The home of the future will be different in both its technological and social roles. Advanced materials and new information technologies will combine with local influences to define new modes of interaction between house and resident.
By combining trends in renewable energy systems, sustainable architecture, and connected information systems the Mobile Experience Lab is building a provocative vision of the home of the future. Beginning with alternative energy sources, the connected home provides automated services, which help its occupants, lead more sustainable lives. The connected home can manage demand through climate control automation and other efficiency measures. The local weather report helps the house calculate its daily energy plan, adjusting energy sources as conditions change through the day.
The connected home is situated in the larger context of the community, which means that even as it self-manages its own energy generation and distribution, it is also networked and coordinated with the community and city at large. As demand fluctuates, energy from micro-generation can be re-distributed as needed. With smart homes and intelligently connected communities and cities, citizens can play a positive and sustainable role in their urban landscape.
The novelty of this research is the integration of active and passive concepts of sustainability into a single building envelope. The motivation is to determine and fine-tune the performance of both. Along these lines, the dynamic façade is an “active system” placed back-to-back with the “passive system” of the high thermal mass envelope, while the energy production and autonomous control provide renewable energy and optimize the global functioning of the house.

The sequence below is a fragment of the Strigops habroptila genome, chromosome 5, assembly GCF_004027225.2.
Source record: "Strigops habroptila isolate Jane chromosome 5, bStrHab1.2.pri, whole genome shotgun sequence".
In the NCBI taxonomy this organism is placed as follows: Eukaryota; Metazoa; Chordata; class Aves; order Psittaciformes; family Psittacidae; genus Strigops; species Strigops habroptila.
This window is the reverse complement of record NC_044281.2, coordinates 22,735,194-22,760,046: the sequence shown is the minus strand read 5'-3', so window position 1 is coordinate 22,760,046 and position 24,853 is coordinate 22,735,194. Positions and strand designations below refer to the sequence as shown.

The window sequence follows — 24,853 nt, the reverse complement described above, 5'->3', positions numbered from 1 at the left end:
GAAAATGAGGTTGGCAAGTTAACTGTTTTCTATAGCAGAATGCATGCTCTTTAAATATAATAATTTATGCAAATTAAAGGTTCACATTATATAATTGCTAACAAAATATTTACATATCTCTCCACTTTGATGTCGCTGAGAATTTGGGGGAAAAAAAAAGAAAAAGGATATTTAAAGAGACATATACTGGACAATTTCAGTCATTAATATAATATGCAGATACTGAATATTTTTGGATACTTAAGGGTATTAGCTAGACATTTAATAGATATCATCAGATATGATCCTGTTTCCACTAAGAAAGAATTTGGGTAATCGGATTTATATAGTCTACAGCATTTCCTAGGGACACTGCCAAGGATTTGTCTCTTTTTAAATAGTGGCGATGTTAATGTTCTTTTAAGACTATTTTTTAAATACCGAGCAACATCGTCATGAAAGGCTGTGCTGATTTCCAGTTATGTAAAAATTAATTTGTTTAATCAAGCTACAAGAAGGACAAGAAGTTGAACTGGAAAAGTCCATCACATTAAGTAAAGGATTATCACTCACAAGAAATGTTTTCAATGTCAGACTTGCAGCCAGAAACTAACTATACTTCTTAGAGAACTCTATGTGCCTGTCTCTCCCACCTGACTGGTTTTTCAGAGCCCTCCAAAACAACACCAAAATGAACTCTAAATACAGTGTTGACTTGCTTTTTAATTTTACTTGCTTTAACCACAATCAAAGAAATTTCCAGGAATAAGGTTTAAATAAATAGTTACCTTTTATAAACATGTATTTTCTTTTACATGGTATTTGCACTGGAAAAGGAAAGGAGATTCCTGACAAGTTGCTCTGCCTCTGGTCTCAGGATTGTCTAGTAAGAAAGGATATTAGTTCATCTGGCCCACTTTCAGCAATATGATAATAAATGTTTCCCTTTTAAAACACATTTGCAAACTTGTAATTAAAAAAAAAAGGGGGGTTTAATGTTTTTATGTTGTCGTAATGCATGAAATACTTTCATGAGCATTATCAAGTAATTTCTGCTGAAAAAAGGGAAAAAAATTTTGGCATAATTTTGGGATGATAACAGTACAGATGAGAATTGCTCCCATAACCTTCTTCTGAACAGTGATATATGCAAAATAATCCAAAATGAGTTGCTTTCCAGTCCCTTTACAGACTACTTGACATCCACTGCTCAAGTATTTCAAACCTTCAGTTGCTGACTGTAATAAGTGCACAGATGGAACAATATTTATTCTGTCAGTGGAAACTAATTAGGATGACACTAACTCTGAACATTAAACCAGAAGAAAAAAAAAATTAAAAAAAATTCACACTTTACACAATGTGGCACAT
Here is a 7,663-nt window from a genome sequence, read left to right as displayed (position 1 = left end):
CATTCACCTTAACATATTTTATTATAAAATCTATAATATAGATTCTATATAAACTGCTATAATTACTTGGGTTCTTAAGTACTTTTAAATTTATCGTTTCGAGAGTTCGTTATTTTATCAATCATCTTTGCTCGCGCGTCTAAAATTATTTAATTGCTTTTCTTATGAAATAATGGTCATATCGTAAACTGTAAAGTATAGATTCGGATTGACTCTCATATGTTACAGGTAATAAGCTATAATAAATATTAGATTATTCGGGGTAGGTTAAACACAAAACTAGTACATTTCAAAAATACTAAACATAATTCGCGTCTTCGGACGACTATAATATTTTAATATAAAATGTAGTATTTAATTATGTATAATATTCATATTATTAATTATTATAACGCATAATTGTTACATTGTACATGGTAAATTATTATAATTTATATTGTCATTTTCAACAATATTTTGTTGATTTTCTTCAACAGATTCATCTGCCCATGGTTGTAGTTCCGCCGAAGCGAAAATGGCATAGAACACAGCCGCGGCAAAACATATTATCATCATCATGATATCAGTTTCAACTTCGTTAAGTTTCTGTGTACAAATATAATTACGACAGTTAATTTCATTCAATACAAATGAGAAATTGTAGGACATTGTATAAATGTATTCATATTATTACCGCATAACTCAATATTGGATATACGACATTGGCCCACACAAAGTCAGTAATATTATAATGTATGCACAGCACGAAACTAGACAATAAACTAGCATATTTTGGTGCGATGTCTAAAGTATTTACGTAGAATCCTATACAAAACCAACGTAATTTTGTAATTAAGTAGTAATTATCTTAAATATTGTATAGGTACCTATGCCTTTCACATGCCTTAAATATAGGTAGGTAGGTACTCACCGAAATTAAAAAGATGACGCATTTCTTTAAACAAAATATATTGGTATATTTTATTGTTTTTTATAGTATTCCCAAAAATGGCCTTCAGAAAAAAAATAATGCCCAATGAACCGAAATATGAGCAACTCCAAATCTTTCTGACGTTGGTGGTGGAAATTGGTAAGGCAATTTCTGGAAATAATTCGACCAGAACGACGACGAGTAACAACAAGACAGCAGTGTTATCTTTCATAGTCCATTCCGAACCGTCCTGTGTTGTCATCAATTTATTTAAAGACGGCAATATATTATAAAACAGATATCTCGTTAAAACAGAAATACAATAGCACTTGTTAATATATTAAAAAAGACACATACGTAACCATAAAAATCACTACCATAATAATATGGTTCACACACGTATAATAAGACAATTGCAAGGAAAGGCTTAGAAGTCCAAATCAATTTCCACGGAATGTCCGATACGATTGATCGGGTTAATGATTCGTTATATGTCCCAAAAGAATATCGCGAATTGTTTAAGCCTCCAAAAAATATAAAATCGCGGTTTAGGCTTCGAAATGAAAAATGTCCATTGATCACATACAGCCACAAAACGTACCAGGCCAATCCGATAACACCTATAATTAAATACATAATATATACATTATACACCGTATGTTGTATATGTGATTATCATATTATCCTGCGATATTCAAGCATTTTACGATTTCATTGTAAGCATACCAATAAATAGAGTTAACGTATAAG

The southern-facing facade of the prototype house is “active”. Each window of the facade is an overlay of two electronically switchable materials: the first PDLC layer controls the desirable degree of visibility to secure privacy; the second electrochromic layer controls the necessary degree of sunlight penetration to secure optimal light and thermal performance. In addition, each window can be automatically opened and closed to provide optimized ventilation.
High Thermal Mass
Comprises the “passive” building envelope and the base of the prototype house. It secures high thermal resistance and low conductivity. To sustain thermal energy, it absorbs heat during the winter and it prevents excessive heat during the summer. The high thermal mass envelope and base are constructed from locally sourced, natural materials.
A solar/cogeneration system produces the required electrical power and heat for the prototype house through combination of two systems: a) a solar system, including a solar thermal plant and a PV system; b) an energy box, including energy storage and a cogeneration pellet boiler. An energy management system balances the production of electricity, heating, cooling, and hot water under the varying conditions.
All house systems are controlled by a central, autonomous control system. It combines feedback provided by sensors, statistical climatic and ambient data to evaluate building performance in real time. Using this data along with the long term goals and the preferences of the inhabitants, the control system balances risk and predicts future user behavior to provide optimum performance.
The design of the active and passive systems of the prototype house was developed as a kit of independent, exchangeable parts. This allows for flexible reconfiguration and transportation and provides a superb test-bed for experimentation. Transportability is secured by dimensioning the house modules to fit within standard shipping containers.